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Relative gain (international relations)

From Wikipedia, the free encyclopedia

Relative gain, in international relations, is the actions of states only in respect to power balances and without regard to other factors, such as economics. In international relations, cooperation may be necessary to balance power, but concern for relative gains will limit that cooperation due to the low quality of information about other states' behavior and interests. Relative gain is related to zero-sum game, which states that wealth cannot be expanded and the only way a state can become richer is to take wealth from another state.[1]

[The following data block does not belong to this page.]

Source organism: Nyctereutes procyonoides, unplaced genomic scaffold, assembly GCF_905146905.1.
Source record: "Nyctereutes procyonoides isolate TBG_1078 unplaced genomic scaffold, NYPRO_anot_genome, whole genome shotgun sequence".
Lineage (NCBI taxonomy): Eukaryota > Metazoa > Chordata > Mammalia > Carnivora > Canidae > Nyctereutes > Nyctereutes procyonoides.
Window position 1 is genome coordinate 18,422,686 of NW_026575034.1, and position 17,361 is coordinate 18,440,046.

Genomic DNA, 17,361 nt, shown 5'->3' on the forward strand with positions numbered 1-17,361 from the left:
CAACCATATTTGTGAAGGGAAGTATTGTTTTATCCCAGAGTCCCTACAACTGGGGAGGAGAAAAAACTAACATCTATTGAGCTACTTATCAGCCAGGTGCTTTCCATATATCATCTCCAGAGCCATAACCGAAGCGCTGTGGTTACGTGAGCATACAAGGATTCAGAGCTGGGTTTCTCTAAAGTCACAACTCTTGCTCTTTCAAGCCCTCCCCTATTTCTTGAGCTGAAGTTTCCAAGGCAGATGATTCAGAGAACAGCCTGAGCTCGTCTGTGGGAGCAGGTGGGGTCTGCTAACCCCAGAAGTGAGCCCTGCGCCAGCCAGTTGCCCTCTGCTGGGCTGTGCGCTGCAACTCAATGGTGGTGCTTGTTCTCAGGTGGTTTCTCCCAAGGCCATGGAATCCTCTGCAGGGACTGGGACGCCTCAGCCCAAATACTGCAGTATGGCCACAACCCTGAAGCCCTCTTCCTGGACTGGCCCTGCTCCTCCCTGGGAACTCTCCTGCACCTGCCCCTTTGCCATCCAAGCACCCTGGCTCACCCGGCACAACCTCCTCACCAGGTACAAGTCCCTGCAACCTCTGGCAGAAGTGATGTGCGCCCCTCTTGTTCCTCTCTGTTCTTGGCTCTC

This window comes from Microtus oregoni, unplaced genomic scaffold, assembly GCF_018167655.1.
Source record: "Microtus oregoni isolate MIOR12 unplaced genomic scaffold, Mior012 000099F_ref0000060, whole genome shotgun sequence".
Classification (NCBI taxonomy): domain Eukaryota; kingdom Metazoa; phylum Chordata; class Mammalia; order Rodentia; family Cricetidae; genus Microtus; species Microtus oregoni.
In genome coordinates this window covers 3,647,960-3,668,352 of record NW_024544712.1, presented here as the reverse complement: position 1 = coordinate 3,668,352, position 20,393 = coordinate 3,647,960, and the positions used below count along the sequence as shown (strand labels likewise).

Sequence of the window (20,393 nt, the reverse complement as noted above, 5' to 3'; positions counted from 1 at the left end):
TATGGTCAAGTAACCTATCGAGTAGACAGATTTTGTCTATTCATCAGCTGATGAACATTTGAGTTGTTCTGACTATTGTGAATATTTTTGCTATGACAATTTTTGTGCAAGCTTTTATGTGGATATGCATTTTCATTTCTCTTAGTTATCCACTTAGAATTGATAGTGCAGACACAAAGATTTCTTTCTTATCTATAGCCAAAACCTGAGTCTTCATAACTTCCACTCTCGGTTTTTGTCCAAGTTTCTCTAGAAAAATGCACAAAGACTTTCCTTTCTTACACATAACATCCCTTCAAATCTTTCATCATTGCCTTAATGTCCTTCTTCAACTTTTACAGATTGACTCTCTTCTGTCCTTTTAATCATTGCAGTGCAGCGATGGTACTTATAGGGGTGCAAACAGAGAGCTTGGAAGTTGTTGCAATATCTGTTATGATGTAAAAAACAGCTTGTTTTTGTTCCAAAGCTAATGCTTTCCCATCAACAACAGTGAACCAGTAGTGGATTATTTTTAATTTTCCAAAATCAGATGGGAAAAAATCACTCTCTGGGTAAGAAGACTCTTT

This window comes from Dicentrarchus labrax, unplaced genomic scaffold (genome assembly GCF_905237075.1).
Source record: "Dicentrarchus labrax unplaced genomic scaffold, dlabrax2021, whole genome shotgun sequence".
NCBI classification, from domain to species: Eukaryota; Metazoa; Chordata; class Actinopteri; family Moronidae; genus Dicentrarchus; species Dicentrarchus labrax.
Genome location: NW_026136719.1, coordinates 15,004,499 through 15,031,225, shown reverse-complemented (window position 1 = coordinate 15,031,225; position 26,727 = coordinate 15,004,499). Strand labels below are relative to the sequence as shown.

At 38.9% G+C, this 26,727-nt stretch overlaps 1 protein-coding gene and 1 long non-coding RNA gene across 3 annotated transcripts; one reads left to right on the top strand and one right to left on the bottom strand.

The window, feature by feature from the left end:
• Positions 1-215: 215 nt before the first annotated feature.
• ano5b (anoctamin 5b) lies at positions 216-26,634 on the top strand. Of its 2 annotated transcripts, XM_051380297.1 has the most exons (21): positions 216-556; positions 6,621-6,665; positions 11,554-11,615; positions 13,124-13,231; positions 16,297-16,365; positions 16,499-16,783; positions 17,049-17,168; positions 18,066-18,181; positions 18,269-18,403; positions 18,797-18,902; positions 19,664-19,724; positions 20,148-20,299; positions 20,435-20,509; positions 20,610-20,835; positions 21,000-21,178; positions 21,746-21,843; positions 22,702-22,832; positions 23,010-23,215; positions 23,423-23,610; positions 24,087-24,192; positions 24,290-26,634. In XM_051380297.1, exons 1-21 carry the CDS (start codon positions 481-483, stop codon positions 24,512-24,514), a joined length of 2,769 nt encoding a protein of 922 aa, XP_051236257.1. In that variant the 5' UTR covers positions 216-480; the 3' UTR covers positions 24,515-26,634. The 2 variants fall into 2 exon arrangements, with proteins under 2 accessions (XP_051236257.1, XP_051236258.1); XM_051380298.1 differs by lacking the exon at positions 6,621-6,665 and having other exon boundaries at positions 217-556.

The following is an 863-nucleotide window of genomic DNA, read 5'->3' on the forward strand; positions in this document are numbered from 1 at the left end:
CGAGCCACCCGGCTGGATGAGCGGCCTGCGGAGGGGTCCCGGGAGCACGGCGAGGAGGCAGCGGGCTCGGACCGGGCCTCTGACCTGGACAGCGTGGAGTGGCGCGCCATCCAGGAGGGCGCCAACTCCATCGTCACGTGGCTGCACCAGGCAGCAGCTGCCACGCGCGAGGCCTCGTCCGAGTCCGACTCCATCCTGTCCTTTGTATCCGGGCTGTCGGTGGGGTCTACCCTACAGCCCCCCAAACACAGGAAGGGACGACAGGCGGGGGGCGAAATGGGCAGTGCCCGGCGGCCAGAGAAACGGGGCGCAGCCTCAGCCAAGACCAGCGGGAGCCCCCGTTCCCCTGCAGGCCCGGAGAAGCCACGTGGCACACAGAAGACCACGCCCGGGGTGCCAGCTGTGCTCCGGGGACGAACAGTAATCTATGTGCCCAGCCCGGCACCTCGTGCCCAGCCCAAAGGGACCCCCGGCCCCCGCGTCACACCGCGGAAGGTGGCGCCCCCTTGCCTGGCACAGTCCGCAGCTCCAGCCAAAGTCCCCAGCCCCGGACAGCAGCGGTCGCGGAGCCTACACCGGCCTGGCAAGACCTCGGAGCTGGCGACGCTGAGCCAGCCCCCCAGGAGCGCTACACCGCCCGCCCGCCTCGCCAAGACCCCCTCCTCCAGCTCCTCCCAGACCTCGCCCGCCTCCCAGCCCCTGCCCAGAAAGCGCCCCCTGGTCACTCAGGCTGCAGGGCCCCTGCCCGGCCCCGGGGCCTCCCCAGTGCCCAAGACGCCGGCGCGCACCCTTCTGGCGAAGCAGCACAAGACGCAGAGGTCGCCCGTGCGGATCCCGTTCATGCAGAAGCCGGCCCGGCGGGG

Relative gains differ from absolute gain, which is the total effect of a decision on the state or organization, regardless of gains made by others.

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  • ✪ International Relations 101 (#31): The Relative Gains Problem
  • ✪ Relative vs. Absolute Gain
  • ✪ International Relations 101 (#21): Information Problems and Incentives to Misrepresent



  1. ^ Waltz, Kenneth (1979). Theory of International Politics. McGraw-Hill. ISBN 0-07-554852-6.

This page was last edited on 17 November 2019, at 11:24
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